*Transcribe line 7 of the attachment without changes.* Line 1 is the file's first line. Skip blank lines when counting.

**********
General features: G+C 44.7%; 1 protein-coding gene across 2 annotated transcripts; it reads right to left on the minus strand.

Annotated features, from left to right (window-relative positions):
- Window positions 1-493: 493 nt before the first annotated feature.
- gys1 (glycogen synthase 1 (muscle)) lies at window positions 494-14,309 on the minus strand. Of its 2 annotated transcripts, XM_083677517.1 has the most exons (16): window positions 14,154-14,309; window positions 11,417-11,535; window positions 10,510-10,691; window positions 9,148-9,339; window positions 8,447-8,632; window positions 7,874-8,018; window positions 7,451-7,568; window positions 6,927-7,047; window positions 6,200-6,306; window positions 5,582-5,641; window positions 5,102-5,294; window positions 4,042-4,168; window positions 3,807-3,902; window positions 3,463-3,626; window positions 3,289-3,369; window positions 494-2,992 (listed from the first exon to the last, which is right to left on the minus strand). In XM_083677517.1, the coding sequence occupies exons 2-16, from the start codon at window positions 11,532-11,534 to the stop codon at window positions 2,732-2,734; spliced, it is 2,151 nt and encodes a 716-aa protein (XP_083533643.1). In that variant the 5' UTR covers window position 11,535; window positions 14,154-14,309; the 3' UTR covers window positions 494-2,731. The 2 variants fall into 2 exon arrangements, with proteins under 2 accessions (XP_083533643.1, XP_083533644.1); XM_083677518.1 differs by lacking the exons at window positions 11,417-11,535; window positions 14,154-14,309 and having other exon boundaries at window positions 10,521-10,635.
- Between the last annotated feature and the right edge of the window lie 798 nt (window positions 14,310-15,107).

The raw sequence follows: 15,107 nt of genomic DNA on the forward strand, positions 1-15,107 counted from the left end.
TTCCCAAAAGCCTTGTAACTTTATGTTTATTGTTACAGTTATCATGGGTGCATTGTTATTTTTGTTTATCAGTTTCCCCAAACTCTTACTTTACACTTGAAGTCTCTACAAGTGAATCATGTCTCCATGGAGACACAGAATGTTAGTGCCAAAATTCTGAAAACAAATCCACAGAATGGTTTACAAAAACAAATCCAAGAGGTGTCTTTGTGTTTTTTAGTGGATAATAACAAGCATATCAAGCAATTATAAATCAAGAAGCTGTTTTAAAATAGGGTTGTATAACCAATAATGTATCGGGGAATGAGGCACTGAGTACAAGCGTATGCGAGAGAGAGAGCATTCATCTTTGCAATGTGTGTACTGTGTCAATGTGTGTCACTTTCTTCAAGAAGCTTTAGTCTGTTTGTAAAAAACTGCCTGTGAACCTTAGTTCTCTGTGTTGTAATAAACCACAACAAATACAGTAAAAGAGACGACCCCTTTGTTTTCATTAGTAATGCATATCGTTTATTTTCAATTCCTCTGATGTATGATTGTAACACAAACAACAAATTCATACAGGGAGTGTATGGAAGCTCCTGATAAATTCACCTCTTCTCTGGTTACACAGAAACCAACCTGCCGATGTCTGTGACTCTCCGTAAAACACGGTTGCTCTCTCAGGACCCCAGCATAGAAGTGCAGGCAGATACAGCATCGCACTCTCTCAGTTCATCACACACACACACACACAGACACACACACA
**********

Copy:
TTCCCAAAAGCCTTGTAACTTTATGTTTATTGTTACAGTTATCATGGGTGCATTGTTATTTTTGTTTATCAGTTTCCCCAAACTCTTACTTTACACTTGAAGTCTCTACAAGTGAATCATGTCTCCATGGAGACACAGAATGTTAGTGCCAAAATTCTGAAAACAAATCCACAGAATGGTTTACAAAAACAAATCCAAGAGGTGTCTTTGTGTTTTTTAGTGGATAATAACAAGCATATCAAGCAATTATAAATCAAGAAGCTGTTTTAAAATAGGGTTGTATAACCAATAATGTATCGGGGAATGAGGCACTGAGTACAAGCGTATGCGAGAGAGAGAGCATTCATCTTTGCAATGTGTGTACTGTGTCAATGTGTGTCACTTTCTTCAAGAAGCTTTAGTCTGTTTGTAAAAAACTGCCTGTGAACCTTAGTTCTCTGTGTTGTAATAAACCACAACAAATACAGTAAAAGAGACGACCCCTTTGTTTTCATTAGTAATGCATATCGTTTATTTTCAATTCCTCTGATGTATGATTGTAACACAAACAACAAATTCATACAGGGAGTGTATGGAAGCTCCTGATAAATTCACCTCTTCTCTGGTTACACAGAAACCAACCTGCCGATGTCTGTGACTCTCCGTAAAACACGGTTGCTCTCTCAGGACCCCAGCATAGAAGTGCAGGCAGATACAGCATCGCACTCTCTCAGTTCATCACACACACACACACACAGACACACACACA